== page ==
Tracing the Past to Comprehend the Present
I have been asked by many people about my melanoma story. It is a disease that changed me from the moment I got the call with my first diagnosis.
Here it is, in brief, with pictures.
I was born with fair skin.
I grew up with hippie parents in the late ’60s and early ’70s. We lived in both New Mexico and California, spending a lot of time outside, dressed in minimal clothing.
I spent time with my mom in Pacific Palisades, my dad in Venice, and my grandmother (Nonnie) in Marina Del Ray…on the beach.
Sunscreen was not common then, at least not that I knew of. It was all about just being outside, in nature.
I spent 20+ years of sun loving, laying out, skin burning, beach going, roof-top pool visiting, and much more.
At age 38, I was sitting on my bed, studying the bottom of my right foot. (Yes, I can see the bottom of my feet. Maybe it’s the yoga, but really I think it’s just my body, because below you will see me, at age four, eating my foot.)
While inspecting my right foot, I saw a tiny black speck. I actually thought it was a baby tick, and with my fabulous surgical skills, I proceeded to remove the “tick” with a cuticle clipper—gross, I know. The “tick” was out and life went on- until a few weeks later while catching another good look at my foot, I noticed the black speck was back.
Somewhere in the back of my head I remembered hearing the words, “If you have a freckle on the bottom of your foot, it is not a good thing.” I knew I needed to get to my dermatologist ASAP.
I got an appointment as soon as I could, and saw a P.A., who removed the dot and told me to have a good weekend.
Over a week later, a nurse called me. She started talking to me about melanoma, my oncologist ( I didn’t have an oncologist), my appointment for blood work and chest x-rays at UNC, surgery, cancer center. I left my body at those words. When I came back, I told the nurse she needed to stop talking because I was not hearing her, and that I needed to get a pen and paper to write all of this down. This was not real! It was just skin! Why x-rays and surgery and new doctors, etc.? I mean, it was just about skin, right?
It was then that I quickly became an expert on all things melanoma. I knew that when my oncologist loudly stated to me, “This is serious!” that my life was changing fast and forever.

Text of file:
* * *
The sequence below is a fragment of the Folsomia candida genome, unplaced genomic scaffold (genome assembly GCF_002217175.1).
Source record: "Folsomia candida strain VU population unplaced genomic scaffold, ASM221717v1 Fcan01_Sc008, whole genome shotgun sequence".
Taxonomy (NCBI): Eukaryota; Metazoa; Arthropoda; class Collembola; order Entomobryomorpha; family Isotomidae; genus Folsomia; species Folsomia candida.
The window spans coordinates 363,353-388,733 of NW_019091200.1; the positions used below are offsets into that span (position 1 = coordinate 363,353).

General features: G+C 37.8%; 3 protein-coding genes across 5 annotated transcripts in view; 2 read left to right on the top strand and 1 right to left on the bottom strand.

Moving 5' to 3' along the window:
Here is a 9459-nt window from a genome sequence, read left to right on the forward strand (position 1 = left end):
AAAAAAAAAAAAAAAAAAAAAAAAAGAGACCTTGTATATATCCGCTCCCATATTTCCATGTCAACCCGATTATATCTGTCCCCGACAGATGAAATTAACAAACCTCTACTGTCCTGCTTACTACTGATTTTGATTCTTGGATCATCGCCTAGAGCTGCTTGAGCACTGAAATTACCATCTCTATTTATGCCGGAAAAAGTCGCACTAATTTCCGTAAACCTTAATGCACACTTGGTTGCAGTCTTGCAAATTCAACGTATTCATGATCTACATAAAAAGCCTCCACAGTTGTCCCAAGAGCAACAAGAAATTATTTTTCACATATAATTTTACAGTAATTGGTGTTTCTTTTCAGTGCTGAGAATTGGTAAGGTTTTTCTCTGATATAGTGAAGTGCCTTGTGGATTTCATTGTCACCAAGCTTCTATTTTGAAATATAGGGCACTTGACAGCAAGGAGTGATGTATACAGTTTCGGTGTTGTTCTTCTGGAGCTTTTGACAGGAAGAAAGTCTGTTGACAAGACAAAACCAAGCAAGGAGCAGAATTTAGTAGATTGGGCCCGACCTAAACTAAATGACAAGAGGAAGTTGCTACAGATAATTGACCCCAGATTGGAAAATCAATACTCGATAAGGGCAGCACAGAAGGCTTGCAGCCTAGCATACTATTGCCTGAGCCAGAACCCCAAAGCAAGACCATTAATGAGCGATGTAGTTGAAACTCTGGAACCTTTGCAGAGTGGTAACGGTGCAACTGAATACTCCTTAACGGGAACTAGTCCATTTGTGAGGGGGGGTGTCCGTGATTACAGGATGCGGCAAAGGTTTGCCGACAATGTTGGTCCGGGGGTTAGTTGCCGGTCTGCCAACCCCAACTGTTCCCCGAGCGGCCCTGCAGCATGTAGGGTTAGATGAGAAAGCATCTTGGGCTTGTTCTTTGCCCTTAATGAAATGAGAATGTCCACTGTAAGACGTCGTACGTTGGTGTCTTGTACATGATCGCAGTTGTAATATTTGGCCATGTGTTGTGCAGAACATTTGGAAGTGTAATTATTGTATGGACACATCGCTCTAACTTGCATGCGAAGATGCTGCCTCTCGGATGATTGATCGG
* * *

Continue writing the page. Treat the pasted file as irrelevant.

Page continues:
I had dermatology visits every three months, with multiple biopsies, most of which came back severely atypical and needing further excision. I experienced anxiety, fear, post traumatic stress and obsession with checking my moles all day long. It took three months for the hole in my foot to close after the wide excision, and for the incision in my groin to heal after the lymph node biopsy. More fear, more terror, and, and, and…
And practicing safe sun in all ways.
Three years later (no, I didn’t reach the five year mark. I was so bummed!), I had my second melanoma. This one was on my right forearm, found at one of my regularly scheduled dermatology visits. Back to fear, back to crazy, back to wide excisions.
Then, a few months ago, I started seeing flashes of light in my left eye. So, I decided to study the sh*t out of my eye ball, something I had never done in the past (surprising!). And sure enough, I saw the tiniest dark fleck on the white on my eye, and I sunk into melanoma fear, knowing that tomorrow I would be in my eye doctor’s office no matter how booked and busy she was.
My eye doctor told me that what I had found were just a few pigmented cells. Well, after you have had melanoma, the words pigmented cells don’t jive well…no matter how few there are. She told me it was nothing, but that if I wanted to see an eye tumor specialist because I was so “anxious,” she would make the call. Of course I wanted her to make the call!!!
After weeks of waiting to get in with this eye tumor guy, and after a five (yes, five) hour appointment that included dilation, pictures, exams, different residents, I finally got to see the specialist, who told me this: “The reason you came in here today is actually fine, but right next to it is something called Primary Acquired Melanosis, and because of your history with melanoma, we are not going to wait and watch, we need to biopsy it and freeze around the area.”
It was all too much. I broke down, right there, with that nice eye tumor specialist and his nurse; I just sobbed.
So, this is how it goes once you have melanoma. It’s a life long deal. It’s never over.
And so, with these experiences and this new life, I hope to raise awareness and help to educate others about what might be something they can hear about rather than experience firsthand.
“Out of difficulties grow miracles.” ~ Jean De La Bruyere
Timna Understein is a two-time melanoma warrior, founder of Respect the Rays, educator, yogi, mother, wife, blogger, avid reader…on a mission to spread the word about sun safety. As my Respect the Rays mission states, my goals are educating youth, elevating awareness, empowering minds.
Editor: Terri Tremblett